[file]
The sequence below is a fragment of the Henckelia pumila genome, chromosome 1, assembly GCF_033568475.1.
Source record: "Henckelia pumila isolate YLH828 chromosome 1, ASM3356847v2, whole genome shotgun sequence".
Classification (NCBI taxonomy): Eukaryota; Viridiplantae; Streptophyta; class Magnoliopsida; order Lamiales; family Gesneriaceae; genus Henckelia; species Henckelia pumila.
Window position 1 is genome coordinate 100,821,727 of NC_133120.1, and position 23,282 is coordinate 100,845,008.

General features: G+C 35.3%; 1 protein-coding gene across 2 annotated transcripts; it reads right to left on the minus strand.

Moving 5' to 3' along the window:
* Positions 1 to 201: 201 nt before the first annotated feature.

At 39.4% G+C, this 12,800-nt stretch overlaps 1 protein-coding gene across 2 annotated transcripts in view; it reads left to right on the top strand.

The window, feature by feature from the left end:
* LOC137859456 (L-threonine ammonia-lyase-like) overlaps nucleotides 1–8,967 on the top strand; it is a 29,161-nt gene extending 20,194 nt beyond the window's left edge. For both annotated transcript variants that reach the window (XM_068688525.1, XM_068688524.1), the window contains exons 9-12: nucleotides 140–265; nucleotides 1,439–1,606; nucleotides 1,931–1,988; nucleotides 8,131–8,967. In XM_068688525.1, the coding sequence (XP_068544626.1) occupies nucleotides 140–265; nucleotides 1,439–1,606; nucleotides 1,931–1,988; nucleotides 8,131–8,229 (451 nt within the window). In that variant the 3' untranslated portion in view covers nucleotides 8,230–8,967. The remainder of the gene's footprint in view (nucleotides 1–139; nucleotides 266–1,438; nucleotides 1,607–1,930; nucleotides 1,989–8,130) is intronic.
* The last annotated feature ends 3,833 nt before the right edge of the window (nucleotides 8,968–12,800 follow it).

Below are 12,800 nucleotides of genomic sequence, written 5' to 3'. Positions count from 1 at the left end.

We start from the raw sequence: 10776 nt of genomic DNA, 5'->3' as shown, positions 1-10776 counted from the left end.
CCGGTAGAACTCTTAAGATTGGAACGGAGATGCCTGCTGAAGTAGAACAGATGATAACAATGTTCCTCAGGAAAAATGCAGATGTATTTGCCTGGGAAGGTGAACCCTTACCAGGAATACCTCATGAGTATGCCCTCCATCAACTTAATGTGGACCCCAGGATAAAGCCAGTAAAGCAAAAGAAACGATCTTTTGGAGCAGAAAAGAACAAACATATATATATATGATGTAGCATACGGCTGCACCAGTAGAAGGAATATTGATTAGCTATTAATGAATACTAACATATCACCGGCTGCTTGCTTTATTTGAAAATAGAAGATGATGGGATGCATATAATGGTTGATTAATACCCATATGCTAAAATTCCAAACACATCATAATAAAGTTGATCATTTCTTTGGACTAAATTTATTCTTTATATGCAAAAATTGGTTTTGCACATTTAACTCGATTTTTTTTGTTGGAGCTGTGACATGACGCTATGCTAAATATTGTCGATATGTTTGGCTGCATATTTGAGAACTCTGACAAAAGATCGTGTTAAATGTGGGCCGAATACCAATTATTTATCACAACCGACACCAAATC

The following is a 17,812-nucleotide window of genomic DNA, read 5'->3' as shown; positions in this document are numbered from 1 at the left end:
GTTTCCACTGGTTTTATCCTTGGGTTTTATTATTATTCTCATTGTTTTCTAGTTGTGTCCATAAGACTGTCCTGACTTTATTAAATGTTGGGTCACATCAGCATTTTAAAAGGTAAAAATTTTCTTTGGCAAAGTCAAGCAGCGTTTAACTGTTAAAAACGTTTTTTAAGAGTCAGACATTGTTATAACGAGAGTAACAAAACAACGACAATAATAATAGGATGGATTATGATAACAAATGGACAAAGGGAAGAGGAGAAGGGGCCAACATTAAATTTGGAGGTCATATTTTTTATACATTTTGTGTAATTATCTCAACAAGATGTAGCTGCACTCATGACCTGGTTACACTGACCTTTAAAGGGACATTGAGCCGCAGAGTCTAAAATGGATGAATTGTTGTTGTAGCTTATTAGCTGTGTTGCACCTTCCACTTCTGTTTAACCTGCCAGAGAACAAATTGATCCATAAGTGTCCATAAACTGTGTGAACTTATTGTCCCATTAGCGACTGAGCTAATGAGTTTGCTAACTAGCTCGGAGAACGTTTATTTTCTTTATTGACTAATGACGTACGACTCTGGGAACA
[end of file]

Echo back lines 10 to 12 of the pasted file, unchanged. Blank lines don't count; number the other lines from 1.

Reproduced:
* LOC137859456 (L-threonine ammonia-lyase-like) overlaps nucleotides 1–8,967 on the top strand; it is a 29,161-nt gene extending 20,194 nt beyond the window's left edge. For both annotated transcript variants that reach the window (XM_068688525.1, XM_068688524.1), the window contains exons 9-12: nucleotides 140–265; nucleotides 1,439–1,606; nucleotides 1,931–1,988; nucleotides 8,131–8,967. In XM_068688525.1, the coding sequence (XP_068544626.1) occupies nucleotides 140–265; nucleotides 1,439–1,606; nucleotides 1,931–1,988; nucleotides 8,131–8,229 (451 nt within the window). In that variant the 3' untranslated portion in view covers nucleotides 8,230–8,967. The remainder of the gene's footprint in view (nucleotides 1–139; nucleotides 266–1,438; nucleotides 1,607–1,930; nucleotides 1,989–8,130) is intronic.
* The last annotated feature ends 3,833 nt before the right edge of the window (nucleotides 8,968–12,800 follow it).

Below are 12,800 nucleotides of genomic sequence, written 5' to 3'. Positions count from 1 at the left end.